[This is a re-post of my review from the 2012 Toronto International Film Festival. A Late Quartet opens today in limited release.]
I love it when films help me to understand a new culture. Usually, I visit these new cultures through documentaries, but Yaron Zilberman‘s non-documentary feature A Late Quartet captivated me with an introduction to the world of orchestral music. More impressive, he uses a technical explanation as a gateway to the conflict between his central characters. Their instruments are thoughtful metaphors for their personalities, and we see how the pursuit of personal expression through a musician’s art can both divide and unite his or her group. The movie does hit a false note when it forces a conflict between two characters, but for the most part, the cast, the story, and the setting play together in perfect harmony.
The Fugue String Quartet is about to enter its new season. First violinist Daniel (Mark Ivanir), second violinist Robert (Philip Seymour Hoffman), violist Jules (Catherine Keener), and cellist Peter (Christopher Walken) have been playing together for twenty-five years. Daniel is the group’s founder, Robert and Jules are married, and Peter is the elderly heart of the group. When Peter confesses to the group that he’s in the early stages of Parkinson’s disease and will likely have to retire, it sets off a chain reaction where the group’s dynamic is severely tested. Robert feels like a new cellist offers the opportunity for him to alternate first violin with Daniel, but Daniel and Jules disagree. Daniel also begins mentoring Jules and Robert’s daughter, Alexandra (Imogen Poots), which leads to other complications.
These conflicts are made so much richer because they’re set in a world that will be foreign to most viewers. I didn’t know how quartets operated, how their business worked, their particular brand of celebrity, and the affect on their off-stage lives. Zilberman and co-writer Seth Grossman also do a wonderful job of explaining how a good quartet functions as a musical group. In a fantastic monologue, Alexandra explains to Daniel why she thinks the quartet works so well together, and the importance of each instrument. She notes how each instrument relies on the others, and the fullness of the quartet’s music resulting from the complimentary personalities.
The personal lives of the quartet are entwined with their music. Robert is overwhelmed with insecurities, Jules tries to be the mediator, Daniel wants to keep the group in line, and the sorrowful cello captures Peter’s depression at losing his gift and the quartet. But Peter is also the baseline, and despite the upheaval in his life, he wants to make sure the quartet can carry on with a replacement without missing a beat. There’s a constant pull between selfishness and selflessness in the quartet. Peter is endlessly giving, but his fellow musicians are at odds with trying to figure out if they’ll have to sacrifice the quartet for happiness outside the group (it’s worth noting that Peter’s wife, Miriam, died the previous year, so his actions are even more impressive when you consider the quartet is the only family he has left).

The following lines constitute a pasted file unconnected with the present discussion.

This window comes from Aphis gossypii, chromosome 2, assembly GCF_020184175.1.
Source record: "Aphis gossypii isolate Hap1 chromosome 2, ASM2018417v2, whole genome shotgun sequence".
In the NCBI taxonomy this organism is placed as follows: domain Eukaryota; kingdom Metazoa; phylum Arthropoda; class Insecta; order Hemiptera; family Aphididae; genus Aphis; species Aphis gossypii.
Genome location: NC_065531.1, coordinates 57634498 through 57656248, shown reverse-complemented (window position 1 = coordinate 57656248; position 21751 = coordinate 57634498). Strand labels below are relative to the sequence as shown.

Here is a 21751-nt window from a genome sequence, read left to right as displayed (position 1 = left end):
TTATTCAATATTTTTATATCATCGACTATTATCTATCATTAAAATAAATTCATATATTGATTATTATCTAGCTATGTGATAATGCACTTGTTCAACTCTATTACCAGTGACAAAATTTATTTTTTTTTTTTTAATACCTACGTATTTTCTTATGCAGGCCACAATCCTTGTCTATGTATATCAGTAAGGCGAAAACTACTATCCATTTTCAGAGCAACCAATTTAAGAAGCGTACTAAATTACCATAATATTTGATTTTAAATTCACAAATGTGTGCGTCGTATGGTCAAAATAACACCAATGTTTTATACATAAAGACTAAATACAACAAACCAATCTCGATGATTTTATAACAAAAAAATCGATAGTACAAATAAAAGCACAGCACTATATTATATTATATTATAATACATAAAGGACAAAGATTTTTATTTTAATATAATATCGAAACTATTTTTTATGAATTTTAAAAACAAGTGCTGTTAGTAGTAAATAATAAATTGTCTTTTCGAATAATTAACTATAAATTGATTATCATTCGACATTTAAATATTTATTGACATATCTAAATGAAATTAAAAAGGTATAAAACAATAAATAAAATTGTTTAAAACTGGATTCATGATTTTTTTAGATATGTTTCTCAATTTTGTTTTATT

Thanks to the excellent performances from the cast, the majority of the conflicts ring true. However, despite strong turns from Ivanir and Poots, the relationship between Daniel and Alexandra feels like a poor way to create character arc for Daniel and establish tension between Jules and her daughter. A far more organic conflict comes between Robert and Jules. They need to be equals in the quartet, but he wants his wife’s support in helping him expand beyond the second violin even though she thinks it would be best if he Daniel remained the only first violin. Jules and Robert want to keep their work and personal lives separate, but A Late Quartet illustrates that their art is reflection of their lives.
Until I watched A Late Quartet, I never understood the art behind music. I knew it was there, but the movie explains how one’s emotions can enter into the tight confines of a composer’s piece, and how the choice of piece can in turn reflect the emotions of the musician. I now understand why playing an instrument simply isn’t a matter of hitting all the notes, and how a collaborative group like a quartet becomes even more complicated as four individual artists must find a way to blend their art, and therefore their personal lives, into something grander than what the individual could achieve. A Late Quartet never reaches for grandiose aspirations of using the story as an exploration of music theory. Instead, it keeps a handle on the intimate story between the characters, and enriches that story with an eloquent appreciation of how art and life play in concert with each other.